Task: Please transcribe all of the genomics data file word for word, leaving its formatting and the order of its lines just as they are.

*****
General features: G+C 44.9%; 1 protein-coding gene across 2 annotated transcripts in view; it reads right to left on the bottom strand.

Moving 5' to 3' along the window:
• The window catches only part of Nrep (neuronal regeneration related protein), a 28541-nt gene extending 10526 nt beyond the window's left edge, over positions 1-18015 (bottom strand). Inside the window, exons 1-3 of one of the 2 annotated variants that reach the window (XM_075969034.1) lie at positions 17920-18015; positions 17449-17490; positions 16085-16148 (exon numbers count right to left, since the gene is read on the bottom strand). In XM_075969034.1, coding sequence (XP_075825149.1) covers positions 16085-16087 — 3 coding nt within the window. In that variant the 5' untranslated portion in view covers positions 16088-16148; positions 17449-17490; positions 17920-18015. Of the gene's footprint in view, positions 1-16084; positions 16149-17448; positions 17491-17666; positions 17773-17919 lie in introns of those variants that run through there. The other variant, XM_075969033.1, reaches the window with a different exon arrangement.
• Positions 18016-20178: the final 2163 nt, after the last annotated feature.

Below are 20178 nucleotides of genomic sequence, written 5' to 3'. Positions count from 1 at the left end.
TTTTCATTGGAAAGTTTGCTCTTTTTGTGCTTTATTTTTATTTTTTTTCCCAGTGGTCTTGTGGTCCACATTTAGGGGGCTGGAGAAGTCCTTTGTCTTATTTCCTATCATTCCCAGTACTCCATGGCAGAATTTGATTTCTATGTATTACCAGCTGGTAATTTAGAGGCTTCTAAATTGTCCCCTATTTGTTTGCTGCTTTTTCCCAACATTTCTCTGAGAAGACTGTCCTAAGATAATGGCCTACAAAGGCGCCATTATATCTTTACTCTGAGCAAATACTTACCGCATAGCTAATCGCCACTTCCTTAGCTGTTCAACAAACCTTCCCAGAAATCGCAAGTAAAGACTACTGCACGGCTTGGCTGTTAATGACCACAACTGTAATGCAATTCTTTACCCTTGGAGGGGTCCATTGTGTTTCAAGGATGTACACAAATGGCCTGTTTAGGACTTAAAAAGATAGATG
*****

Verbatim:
General features: G+C 44.9%; 1 protein-coding gene across 2 annotated transcripts in view; it reads right to left on the bottom strand.

Moving 5' to 3' along the window:
• The window catches only part of Nrep (neuronal regeneration related protein), a 28541-nt gene extending 10526 nt beyond the window's left edge, over positions 1-18015 (bottom strand). Inside the window, exons 1-3 of one of the 2 annotated variants that reach the window (XM_075969034.1) lie at positions 17920-18015; positions 17449-17490; positions 16085-16148 (exon numbers count right to left, since the gene is read on the bottom strand). In XM_075969034.1, coding sequence (XP_075825149.1) covers positions 16085-16087 — 3 coding nt within the window. In that variant the 5' untranslated portion in view covers positions 16088-16148; positions 17449-17490; positions 17920-18015. Of the gene's footprint in view, positions 1-16084; positions 16149-17448; positions 17491-17666; positions 17773-17919 lie in introns of those variants that run through there. The other variant, XM_075969033.1, reaches the window with a different exon arrangement.
• Positions 18016-20178: the final 2163 nt, after the last annotated feature.

Below are 20178 nucleotides of genomic sequence, written 5' to 3'. Positions count from 1 at the left end.
TTTTCATTGGAAAGTTTGCTCTTTTTGTGCTTTATTTTTATTTTTTTTCCCAGTGGTCTTGTGGTCCACATTTAGGGGGCTGGAGAAGTCCTTTGTCTTATTTCCTATCATTCCCAGTACTCCATGGCAGAATTTGATTTCTATGTATTACCAGCTGGTAATTTAGAGGCTTCTAAATTGTCCCCTATTTGTTTGCTGCTTTTTCCCAACATTTCTCTGAGAAGACTGTCCTAAGATAATGGCCTACAAAGGCGCCATTATATCTTTACTCTGAGCAAATACTTACCGCATAGCTAATCGCCACTTCCTTAGCTGTTCAACAAACCTTCCCAGAAATCGCAAGTAAAGACTACTGCACGGCTTGGCTGTTAATGACCACAACTGTAATGCAATTCTTTACCCTTGGAGGGGTCCATTGTGTTTCAAGGATGTACACAAATGGCCTGTTTAGGACTTAAAAAGATAGATG